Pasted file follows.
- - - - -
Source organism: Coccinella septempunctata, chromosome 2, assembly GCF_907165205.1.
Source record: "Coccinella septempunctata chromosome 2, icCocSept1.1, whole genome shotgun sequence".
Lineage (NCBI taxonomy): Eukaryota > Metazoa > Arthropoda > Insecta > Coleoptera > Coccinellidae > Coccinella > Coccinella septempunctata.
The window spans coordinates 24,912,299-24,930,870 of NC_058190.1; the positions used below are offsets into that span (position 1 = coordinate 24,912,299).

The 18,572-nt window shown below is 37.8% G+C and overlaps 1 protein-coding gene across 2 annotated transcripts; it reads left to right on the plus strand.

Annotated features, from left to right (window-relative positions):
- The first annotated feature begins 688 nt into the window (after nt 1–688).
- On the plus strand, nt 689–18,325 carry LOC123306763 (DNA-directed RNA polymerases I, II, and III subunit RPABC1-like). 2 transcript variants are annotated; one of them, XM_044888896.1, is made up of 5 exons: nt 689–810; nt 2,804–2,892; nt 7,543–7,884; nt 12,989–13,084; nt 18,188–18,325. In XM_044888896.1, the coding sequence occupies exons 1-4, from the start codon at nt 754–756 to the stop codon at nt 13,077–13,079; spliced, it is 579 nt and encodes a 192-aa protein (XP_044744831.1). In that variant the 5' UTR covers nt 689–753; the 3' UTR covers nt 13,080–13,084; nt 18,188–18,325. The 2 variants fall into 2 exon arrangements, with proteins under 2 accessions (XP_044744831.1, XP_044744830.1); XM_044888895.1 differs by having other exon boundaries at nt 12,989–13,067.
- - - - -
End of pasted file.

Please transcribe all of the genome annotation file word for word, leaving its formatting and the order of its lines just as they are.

Source organism: Coccinella septempunctata, chromosome 2, assembly GCF_907165205.1.
Source record: "Coccinella septempunctata chromosome 2, icCocSept1.1, whole genome shotgun sequence".
Lineage (NCBI taxonomy): Eukaryota > Metazoa > Arthropoda > Insecta > Coleoptera > Coccinellidae > Coccinella > Coccinella septempunctata.
The window spans coordinates 24,912,299-24,930,870 of NC_058190.1; the positions used below are offsets into that span (position 1 = coordinate 24,912,299).

The 18,572-nt window shown below is 37.8% G+C and overlaps 1 protein-coding gene across 2 annotated transcripts; it reads left to right on the plus strand.

Annotated features, from left to right (window-relative positions):
- The first annotated feature begins 688 nt into the window (after nt 1–688).
- On the plus strand, nt 689–18,325 carry LOC123306763 (DNA-directed RNA polymerases I, II, and III subunit RPABC1-like). 2 transcript variants are annotated; one of them, XM_044888896.1, is made up of 5 exons: nt 689–810; nt 2,804–2,892; nt 7,543–7,884; nt 12,989–13,084; nt 18,188–18,325. In XM_044888896.1, the coding sequence occupies exons 1-4, from the start codon at nt 754–756 to the stop codon at nt 13,077–13,079; spliced, it is 579 nt and encodes a 192-aa protein (XP_044744831.1). In that variant the 5' UTR covers nt 689–753; the 3' UTR covers nt 13,080–13,084; nt 18,188–18,325. The 2 variants fall into 2 exon arrangements, with proteins under 2 accessions (XP_044744831.1, XP_044744830.1); XM_044888895.1 differs by having other exon boundaries at nt 12,989–13,067.